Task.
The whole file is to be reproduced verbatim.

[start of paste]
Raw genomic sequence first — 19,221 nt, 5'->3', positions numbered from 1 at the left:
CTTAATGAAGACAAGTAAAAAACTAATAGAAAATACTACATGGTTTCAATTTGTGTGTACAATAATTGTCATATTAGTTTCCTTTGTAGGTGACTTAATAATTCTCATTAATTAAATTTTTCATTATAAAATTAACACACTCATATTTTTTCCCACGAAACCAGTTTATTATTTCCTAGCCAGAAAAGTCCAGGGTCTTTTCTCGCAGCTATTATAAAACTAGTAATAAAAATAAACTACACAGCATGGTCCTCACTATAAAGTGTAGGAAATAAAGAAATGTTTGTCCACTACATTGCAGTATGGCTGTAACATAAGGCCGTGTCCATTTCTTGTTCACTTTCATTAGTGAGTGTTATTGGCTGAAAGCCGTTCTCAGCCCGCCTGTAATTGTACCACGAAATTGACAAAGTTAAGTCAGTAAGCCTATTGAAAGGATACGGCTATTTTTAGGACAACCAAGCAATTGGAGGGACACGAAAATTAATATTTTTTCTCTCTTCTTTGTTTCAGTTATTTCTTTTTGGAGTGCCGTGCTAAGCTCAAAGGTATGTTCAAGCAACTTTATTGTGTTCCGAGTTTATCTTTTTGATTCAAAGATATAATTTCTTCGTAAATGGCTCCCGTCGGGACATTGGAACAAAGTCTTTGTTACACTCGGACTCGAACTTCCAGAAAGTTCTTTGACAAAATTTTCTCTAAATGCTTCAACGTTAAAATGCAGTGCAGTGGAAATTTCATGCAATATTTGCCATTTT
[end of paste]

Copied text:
Raw genomic sequence first — 19,221 nt, 5'->3', positions numbered from 1 at the left:
CTTAATGAAGACAAGTAAAAAACTAATAGAAAATACTACATGGTTTCAATTTGTGTGTACAATAATTGTCATATTAGTTTCCTTTGTAGGTGACTTAATAATTCTCATTAATTAAATTTTTCATTATAAAATTAACACACTCATATTTTTTCCCACGAAACCAGTTTATTATTTCCTAGCCAGAAAAGTCCAGGGTCTTTTCTCGCAGCTATTATAAAACTAGTAATAAAAATAAACTACACAGCATGGTCCTCACTATAAAGTGTAGGAAATAAAGAAATGTTTGTCCACTACATTGCAGTATGGCTGTAACATAAGGCCGTGTCCATTTCTTGTTCACTTTCATTAGTGAGTGTTATTGGCTGAAAGCCGTTCTCAGCCCGCCTGTAATTGTACCACGAAATTGACAAAGTTAAGTCAGTAAGCCTATTGAAAGGATACGGCTATTTTTAGGACAACCAAGCAATTGGAGGGACACGAAAATTAATATTTTTTCTCTCTTCTTTGTTTCAGTTATTTCTTTTTGGAGTGCCGTGCTAAGCTCAAAGGTATGTTCAAGCAACTTTATTGTGTTCCGAGTTTATCTTTTTGATTCAAAGATATAATTTCTTCGTAAATGGCTCCCGTCGGGACATTGGAACAAAGTCTTTGTTACACTCGGACTCGAACTTCCAGAAAGTTCTTTGACAAAATTTTCTCTAAATGCTTCAACGTTAAAATGCAGTGCAGTGGAAATTTCATGCAATATTTGCCATTTT